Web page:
The use of the word globalisation has become more prominent in the 21st century, the Business Dictionary defines globalisation as “The worldwide movement toward economic, financial, trade, and communications integration. Globalisation implies the opening of local and nationalistic perspectives to a broader outlook of an interconnected and interdependent world with free transfer of capital, goods, and services across national frontiers. However, it does not include unhindered movement of labor and, as suggested by some economists, may hurt smaller or fragile economies if applied indiscriminately.”
Globalisation comes in many different forms and can range from culture, economics, technology, media, the environment and more. These areas all come with their own advantages and disadvantages to globalisation and as a result, when certain world events take place the idea of globalisation can often enter debate depending on the occurrence.
The media plays a big part in globalisation, not only due to technological advances causing media and communication to evolve from restrictive legacy media to new age produser based media that is easily accessible worldwide on the internet, but also because of the role the media has in reporting various events that involve or are caused by globalisation.
An example of this is the business practice of outsourcing, where business processes are completed externally from the business by other companies or freelancers in order to cut costs. Globalisation has impacted outsourcing in the form of offshoring, another cost cutting strategy where business processes are moved overseas, often to a developing country in order to take advantage of things such as cheap labour. Apple and it’s manufacturing of iPhones has become a renowned case study for outsourcing and in 2013 entrepreneur.com journalist Benjamin Kabin wrote an article on the matter and provided a fantastic infographic from financesonline.com showing how much of the Apple iPhone is manufactured all around the globe.
Another case closer to home comes from my very own hometown of Orange, New South Wales, where the local Electrolux refrigerator factory was shut down in 2016 due to moving operations overseas in order to cut costs with cheaper labour. Around 300 employees lost their jobs and the closing of the factory was a big deal in town with many people commenting that local jobs were being unfairly taken by people overseas, an ABC news article by Melanie Pearce reported on the event.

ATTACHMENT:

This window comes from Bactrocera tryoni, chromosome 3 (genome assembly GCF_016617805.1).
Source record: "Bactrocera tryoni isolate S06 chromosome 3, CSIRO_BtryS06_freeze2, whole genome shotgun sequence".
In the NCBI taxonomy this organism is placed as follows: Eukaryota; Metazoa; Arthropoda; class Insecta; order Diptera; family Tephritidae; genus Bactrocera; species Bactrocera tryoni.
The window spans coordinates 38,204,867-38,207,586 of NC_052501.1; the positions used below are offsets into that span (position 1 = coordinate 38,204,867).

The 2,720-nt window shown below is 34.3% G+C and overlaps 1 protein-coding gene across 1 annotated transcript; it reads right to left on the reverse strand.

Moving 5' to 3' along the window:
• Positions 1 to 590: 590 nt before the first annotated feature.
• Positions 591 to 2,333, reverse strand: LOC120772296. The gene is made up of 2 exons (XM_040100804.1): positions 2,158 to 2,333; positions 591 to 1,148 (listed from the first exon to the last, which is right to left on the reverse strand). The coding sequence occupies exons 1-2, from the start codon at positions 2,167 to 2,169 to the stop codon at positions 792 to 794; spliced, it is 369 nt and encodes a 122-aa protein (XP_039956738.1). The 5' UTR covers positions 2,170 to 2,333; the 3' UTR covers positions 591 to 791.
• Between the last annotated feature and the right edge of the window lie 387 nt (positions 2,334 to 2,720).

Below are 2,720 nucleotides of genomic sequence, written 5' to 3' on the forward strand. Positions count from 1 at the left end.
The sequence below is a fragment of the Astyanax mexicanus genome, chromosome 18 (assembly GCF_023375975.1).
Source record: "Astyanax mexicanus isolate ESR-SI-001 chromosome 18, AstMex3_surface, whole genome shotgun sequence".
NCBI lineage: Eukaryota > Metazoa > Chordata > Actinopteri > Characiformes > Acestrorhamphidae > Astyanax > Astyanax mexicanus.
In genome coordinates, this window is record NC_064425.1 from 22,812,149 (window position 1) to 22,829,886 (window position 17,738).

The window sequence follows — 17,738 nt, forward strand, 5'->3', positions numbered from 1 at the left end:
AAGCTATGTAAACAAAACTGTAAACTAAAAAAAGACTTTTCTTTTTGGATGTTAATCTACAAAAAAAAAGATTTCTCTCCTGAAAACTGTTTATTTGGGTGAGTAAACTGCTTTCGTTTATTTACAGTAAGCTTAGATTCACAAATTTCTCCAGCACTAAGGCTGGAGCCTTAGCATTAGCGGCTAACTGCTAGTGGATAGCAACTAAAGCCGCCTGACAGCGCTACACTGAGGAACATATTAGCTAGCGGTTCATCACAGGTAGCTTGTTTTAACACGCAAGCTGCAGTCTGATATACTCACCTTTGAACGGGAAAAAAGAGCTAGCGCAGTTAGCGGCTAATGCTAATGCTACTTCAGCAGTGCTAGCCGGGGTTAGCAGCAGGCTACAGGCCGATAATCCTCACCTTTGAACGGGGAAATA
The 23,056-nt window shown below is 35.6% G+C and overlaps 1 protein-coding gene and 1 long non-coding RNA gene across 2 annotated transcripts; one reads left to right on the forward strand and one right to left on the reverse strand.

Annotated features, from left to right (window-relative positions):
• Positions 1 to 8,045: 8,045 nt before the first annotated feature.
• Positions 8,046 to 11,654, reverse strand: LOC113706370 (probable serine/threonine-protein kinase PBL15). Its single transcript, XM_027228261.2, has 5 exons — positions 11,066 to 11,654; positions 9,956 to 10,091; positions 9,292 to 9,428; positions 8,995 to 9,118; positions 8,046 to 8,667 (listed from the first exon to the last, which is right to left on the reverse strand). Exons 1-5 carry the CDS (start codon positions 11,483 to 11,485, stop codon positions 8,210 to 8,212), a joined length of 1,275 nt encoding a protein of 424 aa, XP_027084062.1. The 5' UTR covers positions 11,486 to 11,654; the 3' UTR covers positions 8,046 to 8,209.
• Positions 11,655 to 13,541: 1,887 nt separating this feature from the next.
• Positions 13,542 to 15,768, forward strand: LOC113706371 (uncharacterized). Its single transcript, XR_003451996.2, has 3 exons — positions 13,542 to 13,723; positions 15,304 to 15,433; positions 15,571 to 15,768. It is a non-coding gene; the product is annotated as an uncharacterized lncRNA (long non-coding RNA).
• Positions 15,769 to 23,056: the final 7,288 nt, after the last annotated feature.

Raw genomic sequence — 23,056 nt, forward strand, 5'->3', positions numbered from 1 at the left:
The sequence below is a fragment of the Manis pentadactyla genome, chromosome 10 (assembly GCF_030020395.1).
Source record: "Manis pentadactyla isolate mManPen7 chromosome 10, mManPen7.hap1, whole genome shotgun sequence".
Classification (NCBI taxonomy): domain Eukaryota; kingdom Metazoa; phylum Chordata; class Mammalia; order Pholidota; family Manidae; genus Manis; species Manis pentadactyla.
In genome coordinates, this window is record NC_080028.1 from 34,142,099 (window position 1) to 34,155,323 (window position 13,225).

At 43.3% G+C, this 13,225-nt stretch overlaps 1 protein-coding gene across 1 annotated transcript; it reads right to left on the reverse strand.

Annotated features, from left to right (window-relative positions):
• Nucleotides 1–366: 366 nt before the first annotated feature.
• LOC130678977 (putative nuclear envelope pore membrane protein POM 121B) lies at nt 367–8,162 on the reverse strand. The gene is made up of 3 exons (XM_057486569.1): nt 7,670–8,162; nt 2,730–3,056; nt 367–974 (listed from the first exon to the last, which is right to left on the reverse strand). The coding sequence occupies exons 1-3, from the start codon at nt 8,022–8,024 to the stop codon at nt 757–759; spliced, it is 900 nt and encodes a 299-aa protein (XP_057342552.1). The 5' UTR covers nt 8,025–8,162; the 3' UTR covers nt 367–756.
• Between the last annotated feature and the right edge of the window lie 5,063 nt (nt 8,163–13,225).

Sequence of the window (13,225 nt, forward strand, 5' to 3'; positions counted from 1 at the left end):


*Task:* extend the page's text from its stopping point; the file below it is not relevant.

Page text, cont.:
These cases are both examples on how important the media is on reporting instances of globalisation and their effects on various aspects of the world we live in. The media itself also experiences relevant globalisation based advances such as evolving into the digital age of produser based media and the importance of the internet, analysing this phenomenon also allows us to better understand the positives and negatives of globalisation, and in regards to media and communication, can be summed up by O’Shaughnessy (2012, p. 458 – 465) as “offering almost instant access to distant information and events” and in contrast “for those who do not have access to the internet, media globalisation can be a powerful form of social exclusion”.
‘Globalisation’ n.d. in BusinessDictionary, businessdictionary.com, viewed 1 August 2017, <http://www.businessdictionary.com/definition/globalization.html>.
Kabin, B 2013, ‘Apple’s iPhone: Designed in California But Manufactured Fast All Around the World (Infographic)’, entrepreneur, 11 September, viewed 1 August 2017, <https://www.entrepreneur.com/article/228315>.
O’Shaughnessy, M 2012, ‘Globalisation’, in Media and society, 5th ed, Oxford University Press, South Melbourne, Vic, pp. 458-465
Pearce, M 2016, ‘Electrolux factory rolls out its last ever fridge as production moves overseas’, ABC, 11 April, viewed 1 August 2017, <http://www.abc.net.au/news/2016-04-11/oranges-electrolux-closes-its-doors-for-good/7315122>.